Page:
By Josh Perry, Editor
In an article from Science Trends, researchers reviewed recent studies of ionanofluids (INF), new heat transfer fluids that consist of nanoparticles suspended in ionic liquids (IL) that can be tailored towards specific applications.
Ionic fluids are being explored for their heat transfer capabilities. (Wikimedia Commons)
As the article explained, “Ionic liquids are also an innovative class of fluids, which consist entirely of ions and have the melting point lower than 100°C…As these liquids are not combustible or volatile at ambient conditions and also are recyclable, they are considered as environmentally-friendly fluids. ILs also have an extremely low vapor pressure, high thermal stability, and high heat capacity, and the combination of these features makes these fluids as better heat transfer fluids at low or very low pressures or even under vacuum conditions.”
Ionic liquids have been studied since the turn of the century as possible heat transfer fluids in heat exchangers and other liquid cooling applications. Nanofluids are a growing trend as well, so there is a natural connection between enhanced, engineered fluids and incorporating ionic fluids, which have greater thermal characteristics than typical fluids.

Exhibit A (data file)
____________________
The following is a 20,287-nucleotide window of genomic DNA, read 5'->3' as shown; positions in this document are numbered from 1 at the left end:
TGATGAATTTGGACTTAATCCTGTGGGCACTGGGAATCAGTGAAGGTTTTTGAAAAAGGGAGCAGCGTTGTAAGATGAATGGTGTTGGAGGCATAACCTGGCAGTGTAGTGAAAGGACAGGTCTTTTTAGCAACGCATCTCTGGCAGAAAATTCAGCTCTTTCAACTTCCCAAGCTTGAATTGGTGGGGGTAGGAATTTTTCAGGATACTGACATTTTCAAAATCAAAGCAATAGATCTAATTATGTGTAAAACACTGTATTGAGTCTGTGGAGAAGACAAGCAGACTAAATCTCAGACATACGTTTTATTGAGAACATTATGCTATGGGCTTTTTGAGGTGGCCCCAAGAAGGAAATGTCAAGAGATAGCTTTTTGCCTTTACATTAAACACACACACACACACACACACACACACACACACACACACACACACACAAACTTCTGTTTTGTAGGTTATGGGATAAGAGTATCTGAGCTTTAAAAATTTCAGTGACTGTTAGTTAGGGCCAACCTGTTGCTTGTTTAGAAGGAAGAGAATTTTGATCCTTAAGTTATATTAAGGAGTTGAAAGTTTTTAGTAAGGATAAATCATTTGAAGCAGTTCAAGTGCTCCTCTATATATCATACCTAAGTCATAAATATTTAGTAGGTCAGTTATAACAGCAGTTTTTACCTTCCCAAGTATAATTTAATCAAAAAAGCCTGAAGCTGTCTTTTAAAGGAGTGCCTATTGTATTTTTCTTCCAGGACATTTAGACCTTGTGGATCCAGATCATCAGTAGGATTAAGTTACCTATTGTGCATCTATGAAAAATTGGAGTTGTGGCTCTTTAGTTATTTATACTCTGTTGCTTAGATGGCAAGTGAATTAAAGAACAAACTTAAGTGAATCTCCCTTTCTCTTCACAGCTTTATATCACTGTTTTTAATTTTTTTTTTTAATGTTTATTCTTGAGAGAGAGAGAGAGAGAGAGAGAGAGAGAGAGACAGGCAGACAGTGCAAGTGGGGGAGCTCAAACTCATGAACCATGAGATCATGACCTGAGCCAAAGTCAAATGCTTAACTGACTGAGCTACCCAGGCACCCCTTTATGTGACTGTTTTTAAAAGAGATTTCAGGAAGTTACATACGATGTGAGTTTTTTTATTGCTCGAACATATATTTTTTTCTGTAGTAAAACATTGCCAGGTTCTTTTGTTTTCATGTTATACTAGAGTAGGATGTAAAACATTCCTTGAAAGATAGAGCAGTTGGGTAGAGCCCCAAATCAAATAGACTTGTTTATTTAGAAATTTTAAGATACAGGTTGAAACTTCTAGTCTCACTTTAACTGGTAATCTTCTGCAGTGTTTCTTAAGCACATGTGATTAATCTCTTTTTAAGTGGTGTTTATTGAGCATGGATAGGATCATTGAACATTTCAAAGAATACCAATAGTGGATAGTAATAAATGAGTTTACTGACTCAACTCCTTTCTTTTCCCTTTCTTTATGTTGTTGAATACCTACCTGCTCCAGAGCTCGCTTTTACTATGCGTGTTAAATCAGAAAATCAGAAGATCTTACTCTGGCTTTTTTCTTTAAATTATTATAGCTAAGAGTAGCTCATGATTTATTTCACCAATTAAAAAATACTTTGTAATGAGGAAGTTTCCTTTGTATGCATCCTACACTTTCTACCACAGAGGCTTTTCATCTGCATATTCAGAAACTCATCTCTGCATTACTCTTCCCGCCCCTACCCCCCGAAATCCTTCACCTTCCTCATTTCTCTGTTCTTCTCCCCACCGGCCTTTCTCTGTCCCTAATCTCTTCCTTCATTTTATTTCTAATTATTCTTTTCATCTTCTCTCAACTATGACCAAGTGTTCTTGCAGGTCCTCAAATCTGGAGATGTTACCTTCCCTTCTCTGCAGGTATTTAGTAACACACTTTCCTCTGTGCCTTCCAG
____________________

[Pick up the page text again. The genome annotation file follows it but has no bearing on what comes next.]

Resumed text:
The first inclusion of nanofluids with IL was in 2007 when researchers added carbon nanotubes at room temperature to form buck gels. Further experimentation showed that INF can be used in solar applications because they efficiently absorb solar radiation.
According to the article, the most important conclusions were:
- In almost all considered cases, the thermal conductivity of the ionanofluids remained almost constant while temperature increases and increased with increasing the nanoparticles concentration.
- The experimental results for specific heat indicated a slight increase with temperature and a minor decrease while adding the nanoparticles to the base ionic liquid. It was revealed that very limited efforts have been devoted to this key property of INF and more systematic studies are to be performed.
- Only a handful of studies are reported on the density of INFs and their results showed that densities of both ILs and their INFs decrease with increasing temperature. However, densities of INFs were found to be slightly lower than those of their base ILs. More studies are needed to better identify the effects of nanoparticles loading and temperature on this property of INF.
- The data for viscosities of ILs and their INFs are scattered and contradictory as some researchers found a decrease with increasing temperature while others observed the contrary. Effect of nanoparticles concentration on the viscosity of INFs is also inconsistent and contradictory as well. Although most of the researchers found an increase in viscosity of INF while adding nanoparticles to the base ionic liquid, some researchers reported opposite.
- The numerical analysis revealed that in general, with increasing flow, the heat transfer coefficient increases considerably. Moreover, it seems that the thermal conductivity plays a bigger role in laminar convection, while viscosity is less significant.
The full review was published in Renewable and Sustainable Energy Reviews. Read the abstract and full article at https://sciencedirect.com/science/article/pii/S1364032118302314.